When I saw that the driver was not going to be successful with getting the device to work, I got up and said to the man–can I help you (i.e. to help him with the wheelchair and boy).

Not sure how this elderly man and I would do it, I was glad when another man came forward and offered to help as well.

Between the three of us, we carried the boy and wheelchair down the stairs and off the bus, being careful that the boy was safe and comfortable. 

I was glad that we were able to help this family, but also continued to think that technology never will really be a substitute for people, because technology is not only developed, operated and maintained by people, but also that technology invariably can fail, and people must step up when it does. 

Technology is great when it works, but it is never failproof, so we had better be prepared for those days when systems go down and we must carry on. 😉

>Man-Machine Interface and Enterprise Architecture

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A critical component of User-centric Enterprise Architecture is designing technology solutions to meet end-user requirements, and this includes making the man-machine interface simple and user-friendly. Often, this is referred to as ergonomics, defined as “the applied science of equipment design intended to maximize productivity by reducing operator fatigue, safety and discomfort. “ (www.spyderco.com/edge-u-cation/glossary.php)

According to Federal Computer Week, 4 August 2008, “Air Force researchers aim to help pilots and others operate increasingly complex aircraft and mission support systems.”

Unfortunately, all too often, the man-machine interface is not dealt with up front. “Traditionally, the machine and the technology are designed first and then the pilot has to deal with what’s left over, usually through training,” says Maris Vikmanis of the Air Force Research Laboratory.

Not designing in ergonomics from the get-go is a failure to consider the human capital perspective of enterprise architecture and will result in technology solutions that are sub-optimal to the end users and to the performance of the mission.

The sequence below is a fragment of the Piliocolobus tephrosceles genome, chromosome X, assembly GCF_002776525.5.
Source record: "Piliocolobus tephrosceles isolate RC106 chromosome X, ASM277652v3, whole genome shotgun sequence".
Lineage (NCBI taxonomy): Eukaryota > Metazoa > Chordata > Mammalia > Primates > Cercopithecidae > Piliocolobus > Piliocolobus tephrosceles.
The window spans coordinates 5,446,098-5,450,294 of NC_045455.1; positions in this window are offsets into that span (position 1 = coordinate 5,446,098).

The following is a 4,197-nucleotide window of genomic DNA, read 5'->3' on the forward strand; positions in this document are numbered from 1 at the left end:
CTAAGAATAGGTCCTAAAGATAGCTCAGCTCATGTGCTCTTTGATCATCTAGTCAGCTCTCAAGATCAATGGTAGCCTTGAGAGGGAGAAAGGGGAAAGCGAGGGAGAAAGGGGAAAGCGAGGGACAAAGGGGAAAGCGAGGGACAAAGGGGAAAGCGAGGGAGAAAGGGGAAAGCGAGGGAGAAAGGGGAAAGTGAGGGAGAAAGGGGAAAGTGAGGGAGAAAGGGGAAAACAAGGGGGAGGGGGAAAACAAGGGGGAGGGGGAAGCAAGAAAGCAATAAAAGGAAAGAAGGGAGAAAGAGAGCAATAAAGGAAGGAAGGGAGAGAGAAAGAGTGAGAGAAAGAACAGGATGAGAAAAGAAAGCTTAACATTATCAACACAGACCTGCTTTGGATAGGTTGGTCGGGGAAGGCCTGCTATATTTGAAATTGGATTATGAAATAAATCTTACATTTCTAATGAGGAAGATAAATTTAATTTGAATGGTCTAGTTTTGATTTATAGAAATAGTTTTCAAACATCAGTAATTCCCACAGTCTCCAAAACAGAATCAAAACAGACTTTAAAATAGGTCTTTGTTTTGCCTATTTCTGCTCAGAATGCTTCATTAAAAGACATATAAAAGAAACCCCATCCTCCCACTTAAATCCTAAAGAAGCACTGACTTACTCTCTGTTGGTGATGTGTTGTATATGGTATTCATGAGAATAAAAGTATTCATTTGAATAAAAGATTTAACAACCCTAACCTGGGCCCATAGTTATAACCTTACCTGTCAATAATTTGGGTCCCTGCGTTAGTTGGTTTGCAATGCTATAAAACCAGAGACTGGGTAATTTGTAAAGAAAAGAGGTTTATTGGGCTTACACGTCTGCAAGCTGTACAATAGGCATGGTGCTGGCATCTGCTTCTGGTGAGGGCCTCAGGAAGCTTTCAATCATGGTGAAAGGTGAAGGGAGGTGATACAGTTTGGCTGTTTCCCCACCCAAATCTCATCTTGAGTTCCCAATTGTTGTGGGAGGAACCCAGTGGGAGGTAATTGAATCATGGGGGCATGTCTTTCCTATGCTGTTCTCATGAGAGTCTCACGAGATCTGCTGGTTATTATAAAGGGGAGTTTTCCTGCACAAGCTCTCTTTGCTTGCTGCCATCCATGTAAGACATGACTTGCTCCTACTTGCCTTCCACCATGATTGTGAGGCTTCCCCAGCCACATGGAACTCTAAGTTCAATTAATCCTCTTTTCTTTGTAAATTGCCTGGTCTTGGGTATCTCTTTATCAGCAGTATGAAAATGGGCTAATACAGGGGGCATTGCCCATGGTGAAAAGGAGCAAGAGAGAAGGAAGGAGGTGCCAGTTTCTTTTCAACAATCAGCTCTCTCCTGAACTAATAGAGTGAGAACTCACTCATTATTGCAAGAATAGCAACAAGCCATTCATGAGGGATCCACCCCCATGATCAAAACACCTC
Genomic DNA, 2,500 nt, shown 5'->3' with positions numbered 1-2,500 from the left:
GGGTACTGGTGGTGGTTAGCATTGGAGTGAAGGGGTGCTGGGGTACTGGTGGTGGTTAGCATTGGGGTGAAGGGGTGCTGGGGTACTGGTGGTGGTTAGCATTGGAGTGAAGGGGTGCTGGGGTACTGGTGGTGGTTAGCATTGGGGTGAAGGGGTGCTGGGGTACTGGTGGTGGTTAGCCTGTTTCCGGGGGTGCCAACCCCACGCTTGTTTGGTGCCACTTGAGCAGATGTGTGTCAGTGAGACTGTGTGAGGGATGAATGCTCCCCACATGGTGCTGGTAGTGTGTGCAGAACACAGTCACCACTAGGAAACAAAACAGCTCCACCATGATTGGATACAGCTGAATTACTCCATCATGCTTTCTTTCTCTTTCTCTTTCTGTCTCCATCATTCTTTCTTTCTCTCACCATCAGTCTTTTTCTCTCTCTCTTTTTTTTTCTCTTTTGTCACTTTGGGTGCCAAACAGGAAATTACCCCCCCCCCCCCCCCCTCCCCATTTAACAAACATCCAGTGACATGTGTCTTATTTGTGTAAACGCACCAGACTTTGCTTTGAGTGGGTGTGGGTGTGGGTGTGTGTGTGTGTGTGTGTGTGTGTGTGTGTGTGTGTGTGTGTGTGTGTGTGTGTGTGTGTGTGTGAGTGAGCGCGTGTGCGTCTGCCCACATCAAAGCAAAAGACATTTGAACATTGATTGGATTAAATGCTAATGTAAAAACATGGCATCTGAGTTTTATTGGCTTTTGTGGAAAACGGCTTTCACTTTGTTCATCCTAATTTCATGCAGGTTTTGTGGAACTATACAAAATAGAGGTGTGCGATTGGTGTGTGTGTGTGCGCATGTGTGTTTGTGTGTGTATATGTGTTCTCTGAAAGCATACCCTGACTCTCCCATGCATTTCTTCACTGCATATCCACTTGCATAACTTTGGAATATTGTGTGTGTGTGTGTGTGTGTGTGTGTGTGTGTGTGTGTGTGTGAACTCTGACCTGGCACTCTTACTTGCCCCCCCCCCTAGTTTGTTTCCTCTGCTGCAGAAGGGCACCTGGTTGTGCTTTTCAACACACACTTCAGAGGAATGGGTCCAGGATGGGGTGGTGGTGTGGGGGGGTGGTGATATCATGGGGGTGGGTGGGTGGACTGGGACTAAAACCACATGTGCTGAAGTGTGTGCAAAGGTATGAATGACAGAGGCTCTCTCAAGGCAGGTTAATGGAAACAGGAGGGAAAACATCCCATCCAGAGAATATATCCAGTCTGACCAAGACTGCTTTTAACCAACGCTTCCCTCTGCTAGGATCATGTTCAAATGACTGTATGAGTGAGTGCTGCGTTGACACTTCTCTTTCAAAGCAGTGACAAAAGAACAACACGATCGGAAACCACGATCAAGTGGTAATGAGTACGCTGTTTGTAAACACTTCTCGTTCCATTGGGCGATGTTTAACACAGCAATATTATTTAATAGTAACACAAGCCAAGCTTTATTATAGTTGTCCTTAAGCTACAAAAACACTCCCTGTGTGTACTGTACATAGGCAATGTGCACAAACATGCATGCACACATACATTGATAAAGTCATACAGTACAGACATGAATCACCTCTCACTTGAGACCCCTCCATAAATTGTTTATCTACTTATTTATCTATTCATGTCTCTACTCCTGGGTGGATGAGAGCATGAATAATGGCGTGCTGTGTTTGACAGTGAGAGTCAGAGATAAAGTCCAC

Dan Goodard, chief of the directorate’s Warfighter Interface Division, states, “There’s now so much reconnaissance data flowing down into the AOC (Air Operations Center) that it’s information overload. You need a much better human-machine interface to be able to get actionable information out of this very quickly.

One example of enhancing man-machine interface is “deciding the best interface for people to use with onscreen data. A regular mouse turns out not to be so good for this; it would be better if someone could actually reach into the data to interact with it, which means devising more tangible interfaces.” (Remember the movie Minority Report…) I do not know if this type of 3-D data interface even has a name yet, but I would call it something like virtual data manipulation (VDM).

Another example goes beyond the senses of sight and touch to that of hearing. “Sound perception can play an equally important role in combat scenarios. On the battlefield, people often pick up aural cues about what’s happening before they see it. Developing technology that can take advantage of that is the goal of Battlespace Acoustics Branch of the Warfighter Interface Division.”

We’ve got to change from the “build it and they will come” mindset of the failed dot.com era to a more User-centric EA approach that demands that we design IT with the end-user in mind.

As Goodard summed up, “there’s been a lack of awareness about the importance of the man-machine interface in the early designs of weapons systems.” It’s certainly time to change that and not only for military and law enforcement systems, but for IT across the board.

>Texting Gone Wild and Enterprise Architecture